– the USA stall speed at maximum take-off weight (MTOW) must be under 45 knots ‘clean’ – ie no flaps. In Australia it is 45 knots in landing configuration – ie with as much flap as you need.
– the USA allows both glider and banner towing by LSAs. Australia only allows glider towing.

5. LSAs may be factory manufactured – in which case they are known as ‘Special’ or S-LSAs – or built from approved kits – in which case they are known as ‘Experimental’ or E-LSAs. In Australia, E-LSA aircraft registration numbers on RA-Aus aircraft (but not CASA VH- aircraft) are preceded with the letter ‘E’ – for example: E24-8460. Under E-LSA regulations, there is no ‘51%’ rule, so an aircraft can be almost complete, with only a few items for the builder/owner to finish.

6. An LSA aircraft may only be modified from its delivered configuration with the manufacturer’s written approval. This includes adding to or changing instrument types on the panel (including changing the radio type), changing any of the installed equipment, even installing bigger (or smaller) tyres. Contrary to popular belief, a CASR Part 21 engineer (previously known as a CAR 35 engineer) cannot legally approve modifications to an LSA.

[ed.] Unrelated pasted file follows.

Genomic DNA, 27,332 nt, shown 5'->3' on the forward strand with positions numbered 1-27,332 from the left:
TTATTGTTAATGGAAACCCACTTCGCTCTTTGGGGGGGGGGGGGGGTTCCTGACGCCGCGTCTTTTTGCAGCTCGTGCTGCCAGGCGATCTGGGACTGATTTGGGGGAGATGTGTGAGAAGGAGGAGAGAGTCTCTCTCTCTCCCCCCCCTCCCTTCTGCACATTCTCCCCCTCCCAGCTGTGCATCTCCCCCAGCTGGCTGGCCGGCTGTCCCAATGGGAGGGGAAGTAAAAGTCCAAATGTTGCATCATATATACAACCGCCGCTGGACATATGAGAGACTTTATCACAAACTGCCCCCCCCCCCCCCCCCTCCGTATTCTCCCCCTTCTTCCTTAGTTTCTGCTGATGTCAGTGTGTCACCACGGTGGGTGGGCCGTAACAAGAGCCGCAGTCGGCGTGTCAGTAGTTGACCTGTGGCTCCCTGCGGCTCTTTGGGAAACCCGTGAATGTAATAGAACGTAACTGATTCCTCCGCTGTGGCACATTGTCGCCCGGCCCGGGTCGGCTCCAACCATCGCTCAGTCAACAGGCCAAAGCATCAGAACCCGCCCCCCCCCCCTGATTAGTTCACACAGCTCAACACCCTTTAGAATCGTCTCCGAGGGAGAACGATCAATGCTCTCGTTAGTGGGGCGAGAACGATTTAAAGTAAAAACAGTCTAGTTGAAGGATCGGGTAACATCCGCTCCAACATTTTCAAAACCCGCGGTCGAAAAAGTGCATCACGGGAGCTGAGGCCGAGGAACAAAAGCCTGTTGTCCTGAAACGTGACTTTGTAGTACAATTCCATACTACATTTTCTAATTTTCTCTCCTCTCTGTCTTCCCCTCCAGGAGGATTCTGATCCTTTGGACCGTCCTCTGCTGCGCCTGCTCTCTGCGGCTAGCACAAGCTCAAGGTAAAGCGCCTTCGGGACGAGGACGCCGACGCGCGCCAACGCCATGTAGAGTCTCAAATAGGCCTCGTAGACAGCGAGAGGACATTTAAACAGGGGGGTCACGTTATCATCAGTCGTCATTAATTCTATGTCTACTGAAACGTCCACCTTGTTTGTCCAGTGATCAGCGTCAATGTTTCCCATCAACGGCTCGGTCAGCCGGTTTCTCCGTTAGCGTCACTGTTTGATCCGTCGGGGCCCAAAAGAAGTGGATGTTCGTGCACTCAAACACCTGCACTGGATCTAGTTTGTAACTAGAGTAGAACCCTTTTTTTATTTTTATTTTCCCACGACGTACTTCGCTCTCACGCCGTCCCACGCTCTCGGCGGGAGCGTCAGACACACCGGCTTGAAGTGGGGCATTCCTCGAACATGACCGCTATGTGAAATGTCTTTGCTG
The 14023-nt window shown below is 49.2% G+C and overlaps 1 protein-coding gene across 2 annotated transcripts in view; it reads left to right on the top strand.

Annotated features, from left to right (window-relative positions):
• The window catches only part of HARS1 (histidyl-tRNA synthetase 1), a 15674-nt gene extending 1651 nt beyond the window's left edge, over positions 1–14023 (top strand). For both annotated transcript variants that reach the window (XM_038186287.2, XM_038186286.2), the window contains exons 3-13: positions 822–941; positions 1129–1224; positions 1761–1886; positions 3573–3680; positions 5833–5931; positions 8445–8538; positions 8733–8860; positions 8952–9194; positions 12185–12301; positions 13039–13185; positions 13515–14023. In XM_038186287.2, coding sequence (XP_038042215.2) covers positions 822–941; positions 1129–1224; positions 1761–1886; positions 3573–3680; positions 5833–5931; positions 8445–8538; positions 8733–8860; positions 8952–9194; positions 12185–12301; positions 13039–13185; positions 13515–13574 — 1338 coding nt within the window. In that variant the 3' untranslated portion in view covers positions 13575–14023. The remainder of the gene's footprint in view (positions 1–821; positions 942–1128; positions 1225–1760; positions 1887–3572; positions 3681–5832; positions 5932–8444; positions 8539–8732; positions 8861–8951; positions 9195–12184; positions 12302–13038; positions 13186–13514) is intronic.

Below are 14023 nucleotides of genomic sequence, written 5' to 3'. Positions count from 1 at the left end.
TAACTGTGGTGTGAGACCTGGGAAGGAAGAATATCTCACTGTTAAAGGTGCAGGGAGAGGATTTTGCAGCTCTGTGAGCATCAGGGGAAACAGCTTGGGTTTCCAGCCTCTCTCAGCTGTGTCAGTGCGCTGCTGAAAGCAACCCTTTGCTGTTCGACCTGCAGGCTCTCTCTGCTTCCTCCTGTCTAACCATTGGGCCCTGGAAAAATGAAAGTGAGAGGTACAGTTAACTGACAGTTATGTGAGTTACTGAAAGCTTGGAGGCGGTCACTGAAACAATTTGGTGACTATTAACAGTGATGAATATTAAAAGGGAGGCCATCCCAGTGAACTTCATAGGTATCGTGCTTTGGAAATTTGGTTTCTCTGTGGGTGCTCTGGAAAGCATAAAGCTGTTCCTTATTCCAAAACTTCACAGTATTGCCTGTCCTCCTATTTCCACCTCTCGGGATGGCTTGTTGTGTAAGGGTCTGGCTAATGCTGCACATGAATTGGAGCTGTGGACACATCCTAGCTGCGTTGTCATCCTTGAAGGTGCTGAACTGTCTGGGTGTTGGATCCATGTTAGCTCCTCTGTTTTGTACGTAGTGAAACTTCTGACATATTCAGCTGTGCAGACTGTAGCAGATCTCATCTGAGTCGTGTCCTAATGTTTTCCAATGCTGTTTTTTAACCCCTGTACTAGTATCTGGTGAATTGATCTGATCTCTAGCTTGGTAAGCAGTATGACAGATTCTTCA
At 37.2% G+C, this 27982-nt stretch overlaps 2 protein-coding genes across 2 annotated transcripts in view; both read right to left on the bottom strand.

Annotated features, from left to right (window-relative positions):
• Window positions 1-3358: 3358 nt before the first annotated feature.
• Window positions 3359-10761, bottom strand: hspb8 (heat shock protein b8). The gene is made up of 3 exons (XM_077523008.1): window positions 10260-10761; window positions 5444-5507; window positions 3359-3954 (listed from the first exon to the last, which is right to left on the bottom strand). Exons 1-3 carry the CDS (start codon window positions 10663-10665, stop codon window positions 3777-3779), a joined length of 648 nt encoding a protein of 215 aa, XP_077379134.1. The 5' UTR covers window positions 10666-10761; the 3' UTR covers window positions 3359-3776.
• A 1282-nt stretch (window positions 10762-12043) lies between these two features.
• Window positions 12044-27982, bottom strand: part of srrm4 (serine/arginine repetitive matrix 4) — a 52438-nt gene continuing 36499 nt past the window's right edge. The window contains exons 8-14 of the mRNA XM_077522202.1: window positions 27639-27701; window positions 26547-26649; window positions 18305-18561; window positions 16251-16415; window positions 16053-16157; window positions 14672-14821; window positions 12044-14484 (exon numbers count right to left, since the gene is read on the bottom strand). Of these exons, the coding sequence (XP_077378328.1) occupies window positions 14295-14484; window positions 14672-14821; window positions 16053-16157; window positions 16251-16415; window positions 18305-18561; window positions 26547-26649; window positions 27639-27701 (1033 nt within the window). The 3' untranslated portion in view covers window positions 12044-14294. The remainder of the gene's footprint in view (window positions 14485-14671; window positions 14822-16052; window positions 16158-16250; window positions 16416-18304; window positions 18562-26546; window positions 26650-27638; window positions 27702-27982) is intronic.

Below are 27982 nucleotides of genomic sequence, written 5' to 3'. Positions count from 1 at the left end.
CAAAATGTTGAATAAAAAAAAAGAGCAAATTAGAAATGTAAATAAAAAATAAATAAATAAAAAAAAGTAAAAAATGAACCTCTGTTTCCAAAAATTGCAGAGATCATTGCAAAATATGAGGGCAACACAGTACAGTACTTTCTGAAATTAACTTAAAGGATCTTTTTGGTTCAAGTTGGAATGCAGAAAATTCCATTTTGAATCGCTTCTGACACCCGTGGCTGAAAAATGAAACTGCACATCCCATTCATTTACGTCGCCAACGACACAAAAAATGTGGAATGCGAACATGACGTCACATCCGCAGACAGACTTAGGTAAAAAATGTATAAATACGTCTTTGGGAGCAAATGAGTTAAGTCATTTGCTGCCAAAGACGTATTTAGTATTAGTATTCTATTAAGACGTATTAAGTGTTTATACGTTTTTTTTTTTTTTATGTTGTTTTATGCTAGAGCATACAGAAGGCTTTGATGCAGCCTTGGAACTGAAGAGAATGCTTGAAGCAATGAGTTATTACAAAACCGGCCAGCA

7. In Australia, LSAs can be either be VH-registered with CASA or 24-registered with RA-Aus – the aircraft are identical, only the paperwork and pilot license requirements are different.

8. CASA-registered LSAs (but not RA-Aus registered LSAs) can be flown in Night VFR conditions, provided they are fitted with the required Night VFR equipment and the pilot has a night rating or higher.

9. Retractable (‘re-positionable’) landing gear is only permitted for amphibious LSAs . Landplanes must have fixed landing gear.

10. The Aeroprakt A22LS Foxbat is an approved LSA aircraft both in USA and Australia. Customer aircraft are registered both with CASA and RA-Aus. Among them in Australia, there are both amphibious and Night VFR rated aircraft.